Wednesday, 28 November 2007

Beam me up Scotty

Attention scientists!

Any chance of an update on the teleporting situation? I was under the impression that it would only be a matter of weeks until you would be able to report an astonishing breakthrough in the field of 'getting a person to somewhere else in the world without using a vehicle'.

It is not only I awaiting this great invention. My beloved sister is also hanging her hopes on it, although her desired destination is somewhat farther afield than my own. She wants to travel 4000 miles to Ohio. I just want to go into town without having to parallel park.

I experienced a rather frustrating morning a couple of days ago. I decided to drive into town knowing that I had a few errands to run, all of which were in roughly the same place. The shop I needed to visit is not well placed for parking but there is usually a space just outside (albeit double yellow-lined - no problem with a blue badge!). However on this particular day a van had decided to deposit itself there. I'm 99.99% sure that said van was not displaying a blue badge. But not to worry, I carried on down the road and spotted a disabled space. My delight was short lived as the car in front of me nabbed it. Grrr. Fine, I shall go to the library and then return to a host of spaces. Not so much a case of wishful thinking as a delusional episode. Following my trip to the library the van was still there, a disabled space was once again available and once again filled by the car just in front of me. Adding insult to injury there was then a space available but only to someone who can parallel park. I haven't done that successfully since my test over a year ago and instinctively knew that that wasn't likely to change without practice. So I headed home with only a couple of library books to show for my effort.

Do you now understand the need for a speedy solution? Teleporting is the answer. I've said it before and I'll say it again. There will be no need to hand out the ability right, left and centre. I propose that blue badge holders be automatically awarded teleport licenses and that other members of the population be able to apply for limited teleport status in specific circumstances. Gordon Brown has had a rough time of it lately. I really think that if he were to announce a well-funded research and development programme into teleportation, it would turn public opinion back in his favour!

Sunday, 25 November 2007

Exodus, my foot

I'm a bit slow off the mark with this particular blog. Last Tuesday Channel 4 showed a one-off drama called Exodus. It was an attempt to retell the biblical story of Moses and the Israelites escape from Egypt in a modern setting. I think it would be fair to say that few Christians would expect such a drama to be a stirring, accurate and interesting account of a vital part of the bible. But even given those caveats, Exodus was one of the most frustrating pieces of television I have witnessed.

The concept itself of moving the action into a contemporary setting was both sound and intriguing. So we had a dictator style politician (cunningly named Pharaoh) carrying out a sort of ethnic and class cleansing act, sending all the undesirables to live in Dreamland, an old run down ex-theme park type of place. The baby Moses was seen left on the beach for Pharaoh's wife to find, as his mother attempted to flee the military police. But once the concept was in place and the story began, the production ran into trouble.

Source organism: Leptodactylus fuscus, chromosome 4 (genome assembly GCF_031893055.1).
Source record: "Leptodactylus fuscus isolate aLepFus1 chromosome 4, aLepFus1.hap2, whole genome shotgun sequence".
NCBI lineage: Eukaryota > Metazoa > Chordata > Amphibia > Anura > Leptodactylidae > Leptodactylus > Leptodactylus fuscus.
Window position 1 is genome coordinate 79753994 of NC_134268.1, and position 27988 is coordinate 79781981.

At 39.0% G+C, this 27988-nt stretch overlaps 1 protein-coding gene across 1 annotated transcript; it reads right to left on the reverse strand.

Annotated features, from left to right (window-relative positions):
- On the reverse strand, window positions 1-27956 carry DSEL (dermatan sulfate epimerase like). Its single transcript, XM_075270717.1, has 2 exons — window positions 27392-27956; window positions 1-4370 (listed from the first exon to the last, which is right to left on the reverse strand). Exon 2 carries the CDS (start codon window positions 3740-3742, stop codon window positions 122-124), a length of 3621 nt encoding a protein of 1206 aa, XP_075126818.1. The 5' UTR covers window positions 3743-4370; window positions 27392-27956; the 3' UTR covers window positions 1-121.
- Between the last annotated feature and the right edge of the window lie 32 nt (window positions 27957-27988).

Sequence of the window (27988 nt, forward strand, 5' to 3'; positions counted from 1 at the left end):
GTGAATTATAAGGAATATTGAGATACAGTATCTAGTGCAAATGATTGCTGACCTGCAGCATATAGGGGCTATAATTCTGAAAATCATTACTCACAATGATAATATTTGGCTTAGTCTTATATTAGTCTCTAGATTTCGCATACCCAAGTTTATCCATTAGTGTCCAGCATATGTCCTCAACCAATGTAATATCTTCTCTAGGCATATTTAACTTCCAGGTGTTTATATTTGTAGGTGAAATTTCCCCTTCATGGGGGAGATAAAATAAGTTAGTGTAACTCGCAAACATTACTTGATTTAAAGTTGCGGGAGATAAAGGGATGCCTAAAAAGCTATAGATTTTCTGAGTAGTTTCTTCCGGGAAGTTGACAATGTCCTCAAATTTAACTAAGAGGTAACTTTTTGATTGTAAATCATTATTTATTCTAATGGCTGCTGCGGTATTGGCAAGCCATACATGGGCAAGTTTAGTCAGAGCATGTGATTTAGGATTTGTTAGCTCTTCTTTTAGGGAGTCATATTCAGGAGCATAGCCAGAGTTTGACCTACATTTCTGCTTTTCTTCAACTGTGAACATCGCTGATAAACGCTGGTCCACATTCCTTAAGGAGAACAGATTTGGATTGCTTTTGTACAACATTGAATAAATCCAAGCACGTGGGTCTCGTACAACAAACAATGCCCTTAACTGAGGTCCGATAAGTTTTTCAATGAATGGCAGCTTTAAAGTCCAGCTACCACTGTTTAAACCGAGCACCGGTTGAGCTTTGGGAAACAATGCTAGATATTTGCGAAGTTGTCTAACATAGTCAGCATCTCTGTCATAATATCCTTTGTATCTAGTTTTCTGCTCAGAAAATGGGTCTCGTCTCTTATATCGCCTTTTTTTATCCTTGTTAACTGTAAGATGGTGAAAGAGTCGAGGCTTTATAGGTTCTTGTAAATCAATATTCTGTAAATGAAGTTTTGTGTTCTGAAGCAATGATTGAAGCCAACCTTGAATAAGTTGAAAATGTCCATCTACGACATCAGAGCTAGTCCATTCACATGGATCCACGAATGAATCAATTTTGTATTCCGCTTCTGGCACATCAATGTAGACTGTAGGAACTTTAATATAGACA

Crucially the makers couldn't decide whether to either eschew the religious aspects completely or to keep the (let's face it, pretty vital) role of God in their drama. The result was a sort of airy-fairy spirituality, usually involving Moses hearing a lot of whispering. Rather than a burning bush, on fire yet not consumed, there was a bizarre man-made (and man-burned) giant wooden statue, strangely reminiscent of The Wicker Man! Instead of God and Moses having an amazing conversation in which God reveals his true name and character (Exodus Ch 3), there were simply a few whispered words which it seemed that a dead man was communicating rather than the Living God.

In this case, approaching Pharaoh and asking for the freedom of his people was really Moses's plan. He embarked on some sort of idealistic crusade which turned into sheer vigilantism. In the Bible all of the events are divinely inspired. God is in control at all times. It is he who commands, judges and redeems with perfect justice.

Horrifically in this new adaptation, the people created their own plagues! They launched computer viruses, genetically engineered a plague and put algae in the water to make it red and undrinkable. This is just terrorism. Worst of all, the Passover became a midwife bombing a baby clinic. That just made me feel sick.

The wonder of the Exodus story is in the amazing way that God keeps his promises and foretells the coming of Jesus, the ultimate Passover lamb. God was only mentioned by name 2 hours into the film. In trying to justify the atrocities committed Moses claims, "God told me to do it!" Has he been watching the same thing as I've been watching? Having spent so much for the running time hedging their bets on the God stuff, the makers then have the audacity to blame him for these completely human acts.

Come the end all pretence of remaining true to the Biblical story was abandoned. In a utterly baffling turn of events following Pharaoh's allowing the people to leave, firstly a civil war broke out amongst the 'Israelites' and the 'Egyptians' (in the Bible, the Egyptians give the Israelites all sorts of valuable items for them to take to the Promised Land), Moses briefly became a superhero (he jumped from a multi storey building to the ground without a scratch on him), he alone parted the sea and was then drowned! Utterly absurd. In truth, God led his people out of Egypt (literally, as a pillar of cloud and fire), through the Red Sea (drowning the chasing Pharaoh in judgment) and eventually to Mount Sinai where Moses received God's law.